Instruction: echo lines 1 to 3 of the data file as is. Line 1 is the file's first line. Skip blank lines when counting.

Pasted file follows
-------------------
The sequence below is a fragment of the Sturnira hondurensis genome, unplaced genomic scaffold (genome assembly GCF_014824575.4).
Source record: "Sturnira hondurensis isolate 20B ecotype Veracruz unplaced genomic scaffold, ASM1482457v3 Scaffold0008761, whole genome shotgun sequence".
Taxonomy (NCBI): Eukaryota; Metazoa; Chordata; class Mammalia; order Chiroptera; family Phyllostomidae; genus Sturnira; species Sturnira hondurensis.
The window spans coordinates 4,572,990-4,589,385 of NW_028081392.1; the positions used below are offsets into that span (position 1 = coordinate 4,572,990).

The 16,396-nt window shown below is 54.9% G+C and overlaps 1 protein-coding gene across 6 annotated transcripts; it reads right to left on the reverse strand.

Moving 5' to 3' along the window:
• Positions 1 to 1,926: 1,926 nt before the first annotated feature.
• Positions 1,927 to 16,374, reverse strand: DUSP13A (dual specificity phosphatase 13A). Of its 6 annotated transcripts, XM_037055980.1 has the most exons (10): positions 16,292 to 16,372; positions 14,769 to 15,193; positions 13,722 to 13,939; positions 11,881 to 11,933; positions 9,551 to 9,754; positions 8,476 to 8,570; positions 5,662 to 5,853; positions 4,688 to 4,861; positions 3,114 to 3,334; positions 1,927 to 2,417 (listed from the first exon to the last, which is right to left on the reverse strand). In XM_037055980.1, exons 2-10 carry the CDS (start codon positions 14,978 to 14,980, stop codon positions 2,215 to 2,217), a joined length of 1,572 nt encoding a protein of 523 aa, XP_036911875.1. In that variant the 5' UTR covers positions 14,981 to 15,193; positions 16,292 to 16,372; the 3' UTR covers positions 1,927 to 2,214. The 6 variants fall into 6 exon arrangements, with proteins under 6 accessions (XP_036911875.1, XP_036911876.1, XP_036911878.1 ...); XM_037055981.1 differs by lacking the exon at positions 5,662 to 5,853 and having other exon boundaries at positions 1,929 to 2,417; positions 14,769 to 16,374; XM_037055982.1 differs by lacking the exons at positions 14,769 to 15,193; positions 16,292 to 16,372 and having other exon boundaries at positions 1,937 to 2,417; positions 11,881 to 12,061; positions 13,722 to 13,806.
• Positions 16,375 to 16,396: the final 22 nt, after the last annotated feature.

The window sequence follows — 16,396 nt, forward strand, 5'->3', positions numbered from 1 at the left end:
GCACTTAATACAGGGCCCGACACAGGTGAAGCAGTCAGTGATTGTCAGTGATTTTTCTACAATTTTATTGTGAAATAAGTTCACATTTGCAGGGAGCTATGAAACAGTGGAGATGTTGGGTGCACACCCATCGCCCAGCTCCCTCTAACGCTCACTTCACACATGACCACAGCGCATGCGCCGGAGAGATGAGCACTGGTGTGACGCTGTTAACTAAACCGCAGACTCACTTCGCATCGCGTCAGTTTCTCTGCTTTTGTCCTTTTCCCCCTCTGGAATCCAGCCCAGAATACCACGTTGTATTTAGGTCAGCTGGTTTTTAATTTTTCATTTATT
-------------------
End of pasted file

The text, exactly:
The sequence below is a fragment of the Sturnira hondurensis genome, unplaced genomic scaffold (genome assembly GCF_014824575.4).
Source record: "Sturnira hondurensis isolate 20B ecotype Veracruz unplaced genomic scaffold, ASM1482457v3 Scaffold0008761, whole genome shotgun sequence".
Taxonomy (NCBI): Eukaryota; Metazoa; Chordata; class Mammalia; order Chiroptera; family Phyllostomidae; genus Sturnira; species Sturnira hondurensis.